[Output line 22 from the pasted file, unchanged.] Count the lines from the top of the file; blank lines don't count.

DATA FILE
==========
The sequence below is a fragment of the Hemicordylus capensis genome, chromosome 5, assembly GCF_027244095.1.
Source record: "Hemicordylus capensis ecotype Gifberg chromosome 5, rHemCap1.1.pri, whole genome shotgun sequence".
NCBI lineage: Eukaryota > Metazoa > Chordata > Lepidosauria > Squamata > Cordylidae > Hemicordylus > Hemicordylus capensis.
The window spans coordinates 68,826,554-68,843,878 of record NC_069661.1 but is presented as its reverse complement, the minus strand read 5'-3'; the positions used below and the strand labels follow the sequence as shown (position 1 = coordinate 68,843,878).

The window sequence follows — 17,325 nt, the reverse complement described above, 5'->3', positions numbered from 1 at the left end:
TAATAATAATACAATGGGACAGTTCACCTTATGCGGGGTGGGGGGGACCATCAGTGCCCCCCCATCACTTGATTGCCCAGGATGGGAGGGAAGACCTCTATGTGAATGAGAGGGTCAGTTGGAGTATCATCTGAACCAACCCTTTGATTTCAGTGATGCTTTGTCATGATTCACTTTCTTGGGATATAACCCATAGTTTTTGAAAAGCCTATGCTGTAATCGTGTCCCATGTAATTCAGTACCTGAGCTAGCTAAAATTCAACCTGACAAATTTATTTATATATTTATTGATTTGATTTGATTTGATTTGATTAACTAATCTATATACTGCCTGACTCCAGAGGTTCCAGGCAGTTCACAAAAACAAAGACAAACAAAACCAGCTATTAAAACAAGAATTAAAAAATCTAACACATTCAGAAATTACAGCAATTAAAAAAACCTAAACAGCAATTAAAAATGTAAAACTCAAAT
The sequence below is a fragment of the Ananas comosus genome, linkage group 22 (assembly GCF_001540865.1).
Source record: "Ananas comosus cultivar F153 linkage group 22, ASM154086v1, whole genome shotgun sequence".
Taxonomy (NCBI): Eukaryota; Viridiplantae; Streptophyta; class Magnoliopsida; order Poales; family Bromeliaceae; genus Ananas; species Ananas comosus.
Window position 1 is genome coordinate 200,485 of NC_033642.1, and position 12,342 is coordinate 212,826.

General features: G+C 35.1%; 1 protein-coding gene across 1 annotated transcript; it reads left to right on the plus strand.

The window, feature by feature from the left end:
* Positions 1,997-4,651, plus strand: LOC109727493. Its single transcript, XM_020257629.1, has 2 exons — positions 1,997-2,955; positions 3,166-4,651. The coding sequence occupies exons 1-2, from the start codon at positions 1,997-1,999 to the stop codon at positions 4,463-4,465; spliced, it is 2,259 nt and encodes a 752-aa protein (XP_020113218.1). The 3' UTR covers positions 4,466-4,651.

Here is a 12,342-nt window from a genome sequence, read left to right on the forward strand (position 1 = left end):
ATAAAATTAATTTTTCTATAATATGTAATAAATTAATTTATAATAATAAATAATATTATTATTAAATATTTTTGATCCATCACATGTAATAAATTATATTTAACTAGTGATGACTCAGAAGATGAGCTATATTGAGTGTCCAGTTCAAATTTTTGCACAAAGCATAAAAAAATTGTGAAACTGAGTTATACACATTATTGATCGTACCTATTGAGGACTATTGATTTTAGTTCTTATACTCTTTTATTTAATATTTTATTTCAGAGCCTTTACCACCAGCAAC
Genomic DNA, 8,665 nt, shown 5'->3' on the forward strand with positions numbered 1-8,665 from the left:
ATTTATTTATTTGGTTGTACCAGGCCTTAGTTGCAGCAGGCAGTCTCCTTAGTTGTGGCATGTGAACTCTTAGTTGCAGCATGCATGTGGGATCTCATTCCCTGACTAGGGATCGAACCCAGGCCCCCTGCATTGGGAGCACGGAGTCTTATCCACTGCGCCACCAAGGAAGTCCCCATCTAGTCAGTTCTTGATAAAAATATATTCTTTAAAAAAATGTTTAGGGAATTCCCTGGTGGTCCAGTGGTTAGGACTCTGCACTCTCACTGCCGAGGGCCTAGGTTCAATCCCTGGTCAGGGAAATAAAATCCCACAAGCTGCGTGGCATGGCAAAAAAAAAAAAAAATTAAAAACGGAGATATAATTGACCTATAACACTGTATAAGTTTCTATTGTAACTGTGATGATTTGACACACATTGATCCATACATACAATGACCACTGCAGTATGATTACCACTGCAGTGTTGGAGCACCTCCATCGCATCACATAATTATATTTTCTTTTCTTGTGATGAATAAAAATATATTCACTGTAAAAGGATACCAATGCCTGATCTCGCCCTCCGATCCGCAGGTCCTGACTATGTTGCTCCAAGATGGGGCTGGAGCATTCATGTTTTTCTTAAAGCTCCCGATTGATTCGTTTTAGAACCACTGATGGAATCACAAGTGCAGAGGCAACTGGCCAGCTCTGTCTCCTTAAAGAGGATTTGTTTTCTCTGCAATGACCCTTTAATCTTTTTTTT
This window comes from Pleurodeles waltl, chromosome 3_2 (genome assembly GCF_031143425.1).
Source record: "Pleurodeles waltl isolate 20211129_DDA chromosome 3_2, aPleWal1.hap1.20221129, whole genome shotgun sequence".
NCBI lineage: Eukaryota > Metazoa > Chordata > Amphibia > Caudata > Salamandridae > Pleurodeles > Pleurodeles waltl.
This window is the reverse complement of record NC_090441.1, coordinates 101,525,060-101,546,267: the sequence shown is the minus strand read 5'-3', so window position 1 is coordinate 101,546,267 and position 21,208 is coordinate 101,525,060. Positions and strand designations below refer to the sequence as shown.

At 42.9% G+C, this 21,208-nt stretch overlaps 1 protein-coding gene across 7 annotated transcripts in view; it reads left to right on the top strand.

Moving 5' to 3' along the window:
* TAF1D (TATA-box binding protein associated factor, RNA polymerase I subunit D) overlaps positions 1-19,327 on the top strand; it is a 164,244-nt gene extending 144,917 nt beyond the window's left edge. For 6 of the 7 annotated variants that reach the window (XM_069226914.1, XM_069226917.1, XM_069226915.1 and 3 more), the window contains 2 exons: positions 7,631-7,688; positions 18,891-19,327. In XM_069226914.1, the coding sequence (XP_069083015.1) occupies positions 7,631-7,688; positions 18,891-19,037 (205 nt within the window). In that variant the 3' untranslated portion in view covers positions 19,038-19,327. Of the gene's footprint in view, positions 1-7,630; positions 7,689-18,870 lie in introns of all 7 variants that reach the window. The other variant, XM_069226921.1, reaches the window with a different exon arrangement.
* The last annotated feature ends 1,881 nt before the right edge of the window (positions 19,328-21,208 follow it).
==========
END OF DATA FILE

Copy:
At 42.9% G+C, this 21,208-nt stretch overlaps 1 protein-coding gene across 7 annotated transcripts in view; it reads left to right on the top strand.